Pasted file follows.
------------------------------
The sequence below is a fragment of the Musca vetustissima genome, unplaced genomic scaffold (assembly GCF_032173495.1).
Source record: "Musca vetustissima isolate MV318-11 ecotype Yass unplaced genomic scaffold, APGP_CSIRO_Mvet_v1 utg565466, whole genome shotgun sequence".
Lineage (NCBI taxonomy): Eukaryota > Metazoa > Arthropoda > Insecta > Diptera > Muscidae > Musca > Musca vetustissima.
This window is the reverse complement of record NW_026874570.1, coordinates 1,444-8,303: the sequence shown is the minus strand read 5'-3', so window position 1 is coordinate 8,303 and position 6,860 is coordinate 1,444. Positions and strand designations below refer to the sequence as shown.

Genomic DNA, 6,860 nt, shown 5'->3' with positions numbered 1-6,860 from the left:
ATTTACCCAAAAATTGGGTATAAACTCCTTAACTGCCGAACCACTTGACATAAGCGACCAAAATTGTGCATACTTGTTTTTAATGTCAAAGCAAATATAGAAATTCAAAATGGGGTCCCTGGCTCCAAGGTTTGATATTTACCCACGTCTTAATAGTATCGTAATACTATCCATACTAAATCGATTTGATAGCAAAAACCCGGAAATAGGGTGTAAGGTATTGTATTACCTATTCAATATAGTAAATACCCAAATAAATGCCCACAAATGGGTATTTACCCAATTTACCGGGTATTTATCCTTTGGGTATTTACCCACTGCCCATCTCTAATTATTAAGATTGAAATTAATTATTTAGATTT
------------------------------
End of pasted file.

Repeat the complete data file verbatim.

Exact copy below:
The sequence below is a fragment of the Musca vetustissima genome, unplaced genomic scaffold (assembly GCF_032173495.1).
Source record: "Musca vetustissima isolate MV318-11 ecotype Yass unplaced genomic scaffold, APGP_CSIRO_Mvet_v1 utg565466, whole genome shotgun sequence".
Lineage (NCBI taxonomy): Eukaryota > Metazoa > Arthropoda > Insecta > Diptera > Muscidae > Musca > Musca vetustissima.
This window is the reverse complement of record NW_026874570.1, coordinates 1,444-8,303: the sequence shown is the minus strand read 5'-3', so window position 1 is coordinate 8,303 and position 6,860 is coordinate 1,444. Positions and strand designations below refer to the sequence as shown.

Genomic DNA, 6,860 nt, shown 5'->3' with positions numbered 1-6,860 from the left:
ATTTACCCAAAAATTGGGTATAAACTCCTTAACTGCCGAACCACTTGACATAAGCGACCAAAATTGTGCATACTTGTTTTTAATGTCAAAGCAAATATAGAAATTCAAAATGGGGTCCCTGGCTCCAAGGTTTGATATTTACCCACGTCTTAATAGTATCGTAATACTATCCATACTAAATCGATTTGATAGCAAAAACCCGGAAATAGGGTGTAAGGTATTGTATTACCTATTCAATATAGTAAATACCCAAATAAATGCCCACAAATGGGTATTTACCCAATTTACCGGGTATTTATCCTTTGGGTATTTACCCACTGCCCATCTCTAATTATTAAGATTGAAATTAATTATTTAGATTT